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Credit Default Swaps Create Worldwide Tsunami Of Trouble

Credit default swaps (CDS) may be described as insurance-like contracts designed to hedge against default on loans or bonds, but they are far from ordinary insurance. Created in the early 1990s by JPMorgan Chase & Co., credit default swaps belong in a derivatives class all by themselves. Some call them ticking bombs; others – most notably billionaire investor Warren Buffett – refer to credit default swaps as financial weapons of mass destruction, carrying dangers that are potentially lethal and deadly.

Now matter how you characterize them, most financial experts now agree that credit default swaps are, in large, responsible for the upheaval in the stock and credit markets and the resulting financial crisis happening around the world.

A credit default swap essentially is an obscure and complex derivative instrument that takes the form of a private contract between a buyer and a seller. The buyer (investor) of a credit default swap pays an upfront fee plus annual premiums to a seller, which typically is a bank or hedge fund, to cover potential loss on the investment outlined in the contract.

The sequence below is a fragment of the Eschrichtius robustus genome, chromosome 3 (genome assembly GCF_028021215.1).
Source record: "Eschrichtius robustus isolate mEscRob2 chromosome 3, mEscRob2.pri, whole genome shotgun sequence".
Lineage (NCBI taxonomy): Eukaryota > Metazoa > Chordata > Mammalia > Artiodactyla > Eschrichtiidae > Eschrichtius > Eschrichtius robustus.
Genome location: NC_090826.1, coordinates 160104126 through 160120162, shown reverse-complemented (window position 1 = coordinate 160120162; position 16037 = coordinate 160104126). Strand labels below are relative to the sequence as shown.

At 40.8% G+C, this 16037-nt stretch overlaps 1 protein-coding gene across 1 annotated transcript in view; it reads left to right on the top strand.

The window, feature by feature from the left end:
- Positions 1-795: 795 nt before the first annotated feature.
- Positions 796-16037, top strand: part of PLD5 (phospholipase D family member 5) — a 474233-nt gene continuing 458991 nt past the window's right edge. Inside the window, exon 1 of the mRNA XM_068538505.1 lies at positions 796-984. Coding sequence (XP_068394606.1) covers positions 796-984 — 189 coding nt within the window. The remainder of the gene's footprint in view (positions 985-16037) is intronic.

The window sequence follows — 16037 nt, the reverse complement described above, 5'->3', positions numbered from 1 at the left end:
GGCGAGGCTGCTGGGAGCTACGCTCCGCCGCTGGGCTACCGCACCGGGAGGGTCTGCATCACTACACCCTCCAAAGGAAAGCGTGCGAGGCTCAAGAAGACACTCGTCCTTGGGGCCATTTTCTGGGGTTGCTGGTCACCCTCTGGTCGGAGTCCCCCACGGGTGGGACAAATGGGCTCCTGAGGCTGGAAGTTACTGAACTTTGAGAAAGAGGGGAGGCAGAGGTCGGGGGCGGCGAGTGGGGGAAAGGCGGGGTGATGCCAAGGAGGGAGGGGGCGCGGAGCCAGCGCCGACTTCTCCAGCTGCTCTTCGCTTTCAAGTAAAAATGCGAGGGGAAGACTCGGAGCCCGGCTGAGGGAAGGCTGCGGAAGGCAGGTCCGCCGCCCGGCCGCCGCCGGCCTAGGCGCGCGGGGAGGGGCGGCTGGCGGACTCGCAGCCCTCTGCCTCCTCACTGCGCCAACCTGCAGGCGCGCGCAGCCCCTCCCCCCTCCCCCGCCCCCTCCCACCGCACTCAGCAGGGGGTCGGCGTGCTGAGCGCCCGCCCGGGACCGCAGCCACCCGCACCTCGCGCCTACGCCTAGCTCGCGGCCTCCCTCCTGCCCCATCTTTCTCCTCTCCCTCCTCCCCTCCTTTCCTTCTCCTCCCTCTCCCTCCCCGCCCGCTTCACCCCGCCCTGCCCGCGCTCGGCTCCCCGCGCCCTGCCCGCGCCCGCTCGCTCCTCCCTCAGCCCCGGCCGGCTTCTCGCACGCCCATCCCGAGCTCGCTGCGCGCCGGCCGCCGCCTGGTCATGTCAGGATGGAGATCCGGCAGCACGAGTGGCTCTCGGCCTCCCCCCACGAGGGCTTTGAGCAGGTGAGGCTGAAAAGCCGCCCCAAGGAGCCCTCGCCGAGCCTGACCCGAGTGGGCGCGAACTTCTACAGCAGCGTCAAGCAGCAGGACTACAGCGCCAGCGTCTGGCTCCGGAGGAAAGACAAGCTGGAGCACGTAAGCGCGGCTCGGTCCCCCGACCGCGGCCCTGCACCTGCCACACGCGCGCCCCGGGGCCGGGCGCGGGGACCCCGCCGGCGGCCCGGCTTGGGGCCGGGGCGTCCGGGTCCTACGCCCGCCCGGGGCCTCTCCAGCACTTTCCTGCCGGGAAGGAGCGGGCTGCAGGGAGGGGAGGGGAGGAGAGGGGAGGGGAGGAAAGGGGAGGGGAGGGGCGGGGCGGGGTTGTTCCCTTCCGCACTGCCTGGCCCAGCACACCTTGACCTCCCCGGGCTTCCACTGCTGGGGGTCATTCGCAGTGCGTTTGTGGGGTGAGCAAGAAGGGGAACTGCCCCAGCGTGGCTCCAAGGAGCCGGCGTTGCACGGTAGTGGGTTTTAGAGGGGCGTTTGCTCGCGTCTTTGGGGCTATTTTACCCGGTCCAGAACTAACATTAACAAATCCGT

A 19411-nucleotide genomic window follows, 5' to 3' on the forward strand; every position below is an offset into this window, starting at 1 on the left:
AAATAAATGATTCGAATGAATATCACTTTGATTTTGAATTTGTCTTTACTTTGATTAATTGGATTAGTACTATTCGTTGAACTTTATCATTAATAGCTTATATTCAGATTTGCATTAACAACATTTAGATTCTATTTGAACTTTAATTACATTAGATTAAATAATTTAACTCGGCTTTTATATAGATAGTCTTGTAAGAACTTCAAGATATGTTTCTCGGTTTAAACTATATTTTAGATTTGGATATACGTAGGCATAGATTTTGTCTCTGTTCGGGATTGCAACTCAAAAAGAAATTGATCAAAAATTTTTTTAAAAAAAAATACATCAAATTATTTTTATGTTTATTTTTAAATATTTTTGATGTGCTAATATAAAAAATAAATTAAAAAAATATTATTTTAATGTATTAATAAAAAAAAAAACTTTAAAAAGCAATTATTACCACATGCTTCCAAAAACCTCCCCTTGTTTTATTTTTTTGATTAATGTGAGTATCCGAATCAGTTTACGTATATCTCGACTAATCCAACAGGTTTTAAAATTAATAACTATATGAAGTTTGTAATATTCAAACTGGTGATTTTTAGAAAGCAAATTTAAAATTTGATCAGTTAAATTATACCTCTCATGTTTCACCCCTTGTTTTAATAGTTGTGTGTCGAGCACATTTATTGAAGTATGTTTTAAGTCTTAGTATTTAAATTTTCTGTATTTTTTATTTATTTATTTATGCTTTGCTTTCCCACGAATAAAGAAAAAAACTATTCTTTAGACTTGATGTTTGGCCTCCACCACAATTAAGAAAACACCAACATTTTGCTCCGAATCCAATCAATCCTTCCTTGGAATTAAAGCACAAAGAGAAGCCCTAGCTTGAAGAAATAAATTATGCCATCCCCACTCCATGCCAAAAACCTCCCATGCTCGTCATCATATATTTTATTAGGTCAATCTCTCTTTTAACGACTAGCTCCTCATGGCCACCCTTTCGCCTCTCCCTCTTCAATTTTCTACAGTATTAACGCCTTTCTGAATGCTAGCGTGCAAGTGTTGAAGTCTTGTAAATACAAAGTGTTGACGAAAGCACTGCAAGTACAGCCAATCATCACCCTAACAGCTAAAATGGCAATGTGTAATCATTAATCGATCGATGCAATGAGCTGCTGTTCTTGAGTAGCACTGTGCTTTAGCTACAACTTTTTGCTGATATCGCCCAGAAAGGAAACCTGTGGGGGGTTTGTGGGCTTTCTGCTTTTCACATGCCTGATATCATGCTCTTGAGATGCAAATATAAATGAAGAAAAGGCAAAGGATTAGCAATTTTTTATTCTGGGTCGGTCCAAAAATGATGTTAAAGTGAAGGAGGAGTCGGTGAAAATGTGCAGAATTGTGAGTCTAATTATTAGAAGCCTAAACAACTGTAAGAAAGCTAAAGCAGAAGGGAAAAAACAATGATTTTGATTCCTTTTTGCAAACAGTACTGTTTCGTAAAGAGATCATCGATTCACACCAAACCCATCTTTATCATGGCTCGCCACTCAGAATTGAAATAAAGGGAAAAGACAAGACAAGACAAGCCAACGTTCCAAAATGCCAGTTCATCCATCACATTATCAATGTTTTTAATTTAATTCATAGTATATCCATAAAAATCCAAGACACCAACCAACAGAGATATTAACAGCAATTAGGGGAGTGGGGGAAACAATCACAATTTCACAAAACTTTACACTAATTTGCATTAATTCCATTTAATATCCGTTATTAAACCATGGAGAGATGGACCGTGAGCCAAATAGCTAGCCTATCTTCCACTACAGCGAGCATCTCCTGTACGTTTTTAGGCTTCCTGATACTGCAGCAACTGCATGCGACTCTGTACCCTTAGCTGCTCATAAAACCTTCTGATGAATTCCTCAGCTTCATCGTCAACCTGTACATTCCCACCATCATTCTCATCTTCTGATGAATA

The underlying caveat to a credit default swap is the counterparty risk involved in the contract. The credit default swaps market – estimated at $62 trillion in 2007 – is unregulated, with swaps sold over the counter. With no regulation, there’s no entity overseeing the trades to ensure a purchaser of a credit default swap has the financial resources to make good on a swaps contract if it is called in.

Think Bear Stearns. American International Group (AIG). Lehman Brothers Holdings. Lehman Brothers was deeply entrenched in the credit default swaps market. When the company filed for bankruptcy on Sept. 15, 2008, sellers of its credit default swaps contracts found themselves on the hook for billions and billions of dollars.

As for AIG, its involvement in credit-default swaps reportedly pushed the financially troubled firm to the brink of bankruptcy in September before the federal government stepped in with a bailout that now totals more than $182 billion.

And then there’s Bear Stearns. It, too, became crushed under the weight credit default swaps. Its fate was finally sealed when JP Morgan – ironically the inventor of the derivative instruments – purchased the 85-year-old investment firm in March 2008 for the fire-sale price of $2 a share. Under pressure from shareholders, the deal was later revised to $10 a share.

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